Thursday, March 8, 2012

Safety fear hospitals not deterring patients

Safety fears at a number of hospitals in the UK appear to be having no effect on patient numbers a recent report monitoring attendance records has uncovered recently.

The study has come about after a recent report developed by the Healthcare Commission that widely criticised a number of health concerns across a number of hospitals operated by the NHS.  The report was widely covered gaining a significant amount of national news coverage.  This however, appears to have had little to no effect on patient numbers at the three hospitals studied by the Imperial College London.

Both university hospitals, Leicester Trust and Mid-Staffordshire Foundation Trust saw no difference in the number of patients received after the initial report was released.  The only one to see a fall was Maidstone and Tunbridge Wells which saw a 12% drop over a 3 month period and a 14% drop over six months before rising to normal levels following the report.

The lead author of the report Anthony Laverty was surprised by the information he however thinks that relying on a reaction from releasing such information to the public in the hope that it will spark a change is a risky practice.  He believes that for any real changes to be made, it will come from internal pressures worried about reputational damage rather than those patients concerned with receiving the best care possible.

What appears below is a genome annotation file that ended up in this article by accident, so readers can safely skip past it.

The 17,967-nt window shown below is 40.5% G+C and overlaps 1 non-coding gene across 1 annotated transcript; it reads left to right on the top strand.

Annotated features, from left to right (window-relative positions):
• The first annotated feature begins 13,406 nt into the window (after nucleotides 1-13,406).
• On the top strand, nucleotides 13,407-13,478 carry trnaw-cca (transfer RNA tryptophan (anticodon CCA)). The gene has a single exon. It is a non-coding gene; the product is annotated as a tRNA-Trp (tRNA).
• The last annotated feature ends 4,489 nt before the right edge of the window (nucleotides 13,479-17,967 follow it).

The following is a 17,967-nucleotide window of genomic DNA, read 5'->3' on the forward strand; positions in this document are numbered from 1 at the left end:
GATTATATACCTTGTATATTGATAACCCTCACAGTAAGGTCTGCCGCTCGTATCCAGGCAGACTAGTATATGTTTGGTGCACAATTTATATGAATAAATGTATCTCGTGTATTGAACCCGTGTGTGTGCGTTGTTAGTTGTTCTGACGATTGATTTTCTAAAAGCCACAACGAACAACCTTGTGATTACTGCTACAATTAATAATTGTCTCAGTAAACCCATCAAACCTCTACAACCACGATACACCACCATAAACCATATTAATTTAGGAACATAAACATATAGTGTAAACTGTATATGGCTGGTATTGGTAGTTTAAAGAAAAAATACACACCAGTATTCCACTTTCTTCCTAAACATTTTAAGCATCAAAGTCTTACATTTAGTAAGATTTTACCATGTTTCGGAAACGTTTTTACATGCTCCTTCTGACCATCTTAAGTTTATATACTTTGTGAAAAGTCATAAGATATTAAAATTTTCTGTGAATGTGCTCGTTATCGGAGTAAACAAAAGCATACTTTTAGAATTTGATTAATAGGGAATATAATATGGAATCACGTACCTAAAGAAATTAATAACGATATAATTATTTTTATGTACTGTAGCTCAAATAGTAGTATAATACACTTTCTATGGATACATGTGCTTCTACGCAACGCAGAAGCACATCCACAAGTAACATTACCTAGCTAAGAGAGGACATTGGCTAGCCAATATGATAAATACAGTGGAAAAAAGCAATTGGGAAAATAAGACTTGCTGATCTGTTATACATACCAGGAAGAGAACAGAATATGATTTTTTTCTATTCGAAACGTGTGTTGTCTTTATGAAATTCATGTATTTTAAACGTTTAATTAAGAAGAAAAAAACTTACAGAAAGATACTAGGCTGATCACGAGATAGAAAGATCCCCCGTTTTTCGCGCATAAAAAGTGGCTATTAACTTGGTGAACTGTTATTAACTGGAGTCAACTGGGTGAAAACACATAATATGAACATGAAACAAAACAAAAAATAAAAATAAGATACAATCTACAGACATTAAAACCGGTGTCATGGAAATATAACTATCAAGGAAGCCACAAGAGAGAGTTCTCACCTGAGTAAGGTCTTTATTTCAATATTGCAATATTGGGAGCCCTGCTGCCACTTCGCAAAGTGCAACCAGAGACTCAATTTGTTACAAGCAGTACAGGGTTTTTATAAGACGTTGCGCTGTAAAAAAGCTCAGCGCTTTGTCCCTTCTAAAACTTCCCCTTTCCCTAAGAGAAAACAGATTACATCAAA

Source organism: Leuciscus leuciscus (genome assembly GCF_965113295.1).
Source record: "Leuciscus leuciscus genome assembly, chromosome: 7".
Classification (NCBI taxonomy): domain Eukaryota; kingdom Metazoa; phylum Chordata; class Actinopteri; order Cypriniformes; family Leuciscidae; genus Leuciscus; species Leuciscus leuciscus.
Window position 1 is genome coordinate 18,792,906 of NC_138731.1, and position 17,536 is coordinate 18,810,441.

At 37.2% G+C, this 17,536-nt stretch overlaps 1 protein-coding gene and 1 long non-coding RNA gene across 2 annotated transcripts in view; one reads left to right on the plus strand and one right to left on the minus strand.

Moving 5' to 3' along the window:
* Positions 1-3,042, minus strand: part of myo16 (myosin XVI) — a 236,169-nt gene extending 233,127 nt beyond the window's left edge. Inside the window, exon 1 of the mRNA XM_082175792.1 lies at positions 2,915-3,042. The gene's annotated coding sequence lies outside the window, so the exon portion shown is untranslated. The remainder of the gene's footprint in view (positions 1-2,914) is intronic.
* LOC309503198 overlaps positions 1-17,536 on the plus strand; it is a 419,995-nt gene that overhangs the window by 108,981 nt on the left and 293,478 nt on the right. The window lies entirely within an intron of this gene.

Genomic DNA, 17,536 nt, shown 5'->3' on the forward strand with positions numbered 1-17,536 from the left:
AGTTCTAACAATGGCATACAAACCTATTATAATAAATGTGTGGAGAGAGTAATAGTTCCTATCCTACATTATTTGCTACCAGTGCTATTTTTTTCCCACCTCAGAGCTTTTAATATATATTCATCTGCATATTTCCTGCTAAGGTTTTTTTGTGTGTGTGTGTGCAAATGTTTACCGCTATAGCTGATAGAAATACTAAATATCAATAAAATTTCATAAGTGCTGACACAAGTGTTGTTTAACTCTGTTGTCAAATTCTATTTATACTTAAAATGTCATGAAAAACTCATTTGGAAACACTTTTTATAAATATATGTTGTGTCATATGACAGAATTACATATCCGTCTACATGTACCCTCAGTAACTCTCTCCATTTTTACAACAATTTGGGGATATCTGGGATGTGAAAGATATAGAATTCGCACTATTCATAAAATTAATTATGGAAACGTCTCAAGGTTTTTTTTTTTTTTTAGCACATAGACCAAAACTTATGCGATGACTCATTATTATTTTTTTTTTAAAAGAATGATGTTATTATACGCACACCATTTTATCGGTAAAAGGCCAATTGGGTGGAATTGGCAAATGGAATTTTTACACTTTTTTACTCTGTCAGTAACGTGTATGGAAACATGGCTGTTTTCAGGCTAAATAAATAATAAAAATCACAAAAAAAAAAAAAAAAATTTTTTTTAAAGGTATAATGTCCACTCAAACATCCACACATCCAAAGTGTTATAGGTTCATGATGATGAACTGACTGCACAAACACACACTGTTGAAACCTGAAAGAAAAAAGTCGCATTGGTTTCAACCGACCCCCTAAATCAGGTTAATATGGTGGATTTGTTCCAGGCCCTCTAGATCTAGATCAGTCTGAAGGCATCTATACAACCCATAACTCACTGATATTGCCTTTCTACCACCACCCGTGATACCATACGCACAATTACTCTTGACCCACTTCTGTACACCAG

It is understood that these types of studies are generally aimed at those responsible for the standards of quality at hospitals, such as the managers and clinicians in an attempt to try and impact the way the hospitals operate.  Patient choice should however always be considered but as the study points out, it does not seem to be a key force in improving the quality of care.

The research pointed out that geographical location of a hospital and recommendations from friends and family play a large role in when a patient is considering where to meet their healthcare needs.  The quality of service is no doubt important however it takes a back seat to these more pressing concerns.  The BMJ recently reported around issues of patient choice and competition and commented that this is still an area that needs more investigation before any true deductions can be made.

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